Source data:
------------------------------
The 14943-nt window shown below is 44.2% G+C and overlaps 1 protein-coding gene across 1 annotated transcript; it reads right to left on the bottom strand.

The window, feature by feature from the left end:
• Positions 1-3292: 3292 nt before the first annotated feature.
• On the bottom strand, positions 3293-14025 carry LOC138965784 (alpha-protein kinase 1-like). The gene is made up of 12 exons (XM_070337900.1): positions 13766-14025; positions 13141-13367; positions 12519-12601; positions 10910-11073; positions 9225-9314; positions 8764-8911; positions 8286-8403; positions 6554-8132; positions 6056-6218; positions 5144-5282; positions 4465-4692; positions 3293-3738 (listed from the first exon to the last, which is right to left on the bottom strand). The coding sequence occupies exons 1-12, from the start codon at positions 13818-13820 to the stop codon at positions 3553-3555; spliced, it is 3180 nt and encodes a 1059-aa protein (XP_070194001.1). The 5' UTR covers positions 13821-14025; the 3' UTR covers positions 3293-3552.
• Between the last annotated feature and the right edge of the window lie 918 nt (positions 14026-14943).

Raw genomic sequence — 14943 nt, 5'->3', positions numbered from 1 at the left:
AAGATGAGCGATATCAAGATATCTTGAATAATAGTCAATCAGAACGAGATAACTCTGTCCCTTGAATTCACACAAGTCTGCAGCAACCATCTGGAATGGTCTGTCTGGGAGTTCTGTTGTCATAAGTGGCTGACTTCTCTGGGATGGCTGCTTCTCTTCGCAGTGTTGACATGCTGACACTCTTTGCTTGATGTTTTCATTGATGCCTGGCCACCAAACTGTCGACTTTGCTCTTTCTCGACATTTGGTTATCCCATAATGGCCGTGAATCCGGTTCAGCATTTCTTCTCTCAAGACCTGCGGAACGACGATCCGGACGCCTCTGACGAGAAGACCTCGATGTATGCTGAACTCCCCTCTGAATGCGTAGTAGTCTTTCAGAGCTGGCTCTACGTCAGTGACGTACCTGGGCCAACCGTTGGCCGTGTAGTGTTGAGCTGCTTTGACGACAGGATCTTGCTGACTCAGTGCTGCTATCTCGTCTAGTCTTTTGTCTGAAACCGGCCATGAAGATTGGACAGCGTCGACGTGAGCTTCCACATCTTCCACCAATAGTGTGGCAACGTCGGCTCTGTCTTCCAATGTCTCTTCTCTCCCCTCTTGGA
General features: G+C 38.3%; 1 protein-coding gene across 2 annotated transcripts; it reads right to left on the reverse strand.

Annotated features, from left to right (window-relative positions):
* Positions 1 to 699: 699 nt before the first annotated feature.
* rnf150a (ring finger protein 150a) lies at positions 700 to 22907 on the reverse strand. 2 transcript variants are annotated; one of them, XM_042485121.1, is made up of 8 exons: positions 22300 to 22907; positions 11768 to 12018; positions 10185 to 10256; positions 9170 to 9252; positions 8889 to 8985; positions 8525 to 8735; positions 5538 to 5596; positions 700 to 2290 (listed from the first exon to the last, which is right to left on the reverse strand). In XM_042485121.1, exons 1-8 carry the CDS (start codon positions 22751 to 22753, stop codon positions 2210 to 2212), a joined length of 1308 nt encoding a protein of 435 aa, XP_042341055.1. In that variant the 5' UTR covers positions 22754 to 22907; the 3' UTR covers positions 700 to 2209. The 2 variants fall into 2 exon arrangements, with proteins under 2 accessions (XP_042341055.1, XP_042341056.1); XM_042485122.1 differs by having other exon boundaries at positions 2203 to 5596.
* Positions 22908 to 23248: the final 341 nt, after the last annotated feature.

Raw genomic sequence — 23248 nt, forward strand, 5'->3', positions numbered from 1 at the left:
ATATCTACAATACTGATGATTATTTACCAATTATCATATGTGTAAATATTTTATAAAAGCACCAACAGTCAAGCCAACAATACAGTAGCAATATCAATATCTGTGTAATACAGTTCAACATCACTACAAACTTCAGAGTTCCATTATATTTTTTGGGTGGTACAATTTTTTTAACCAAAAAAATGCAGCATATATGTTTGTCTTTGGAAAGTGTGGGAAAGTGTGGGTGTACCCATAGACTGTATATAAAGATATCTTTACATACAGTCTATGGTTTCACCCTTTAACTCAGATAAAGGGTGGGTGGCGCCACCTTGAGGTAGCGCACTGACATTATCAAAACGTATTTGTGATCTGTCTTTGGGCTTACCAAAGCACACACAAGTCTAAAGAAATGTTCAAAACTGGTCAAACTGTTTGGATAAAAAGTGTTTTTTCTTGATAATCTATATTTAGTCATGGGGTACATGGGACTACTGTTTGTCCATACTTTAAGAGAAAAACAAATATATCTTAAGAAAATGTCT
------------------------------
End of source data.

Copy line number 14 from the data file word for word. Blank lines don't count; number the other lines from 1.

ATATCTACAATACTGATGATTATTTACCAATTATCATATGTGTAAATATTTTATAAAAGCACCAACAGTCAAGCCAACAATACAGTAGCAATATCAATATCTGTGTAATACAGTTCAACATCACTACAAACTTCAGAGTTCCATTATATTTTTTGGGTGGTACAATTTTTTTAACCAAAAAAATGCAGCATATATGTTTGTCTTTGGAAAGTGTGGGAAAGTGTGGGTGTACCCATAGACTGTATATAAAGATATCTTTACATACAGTCTATGGTTTCACCCTTTAACTCAGATAAAGGGTGGGTGGCGCCACCTTGAGGTAGCGCACTGACATTATCAAAACGTATTTGTGATCTGTCTTTGGGCTTACCAAAGCACACACAAGTCTAAAGAAATGTTCAAAACTGGTCAAACTGTTTGGATAAAAAGTGTTTTTTCTTGATAATCTATATTTAGTCATGGGGTACATGGGACTACTGTTTGTCCATACTTTAAGAGAAAAACAAATATATCTTAAGAAAATGTCT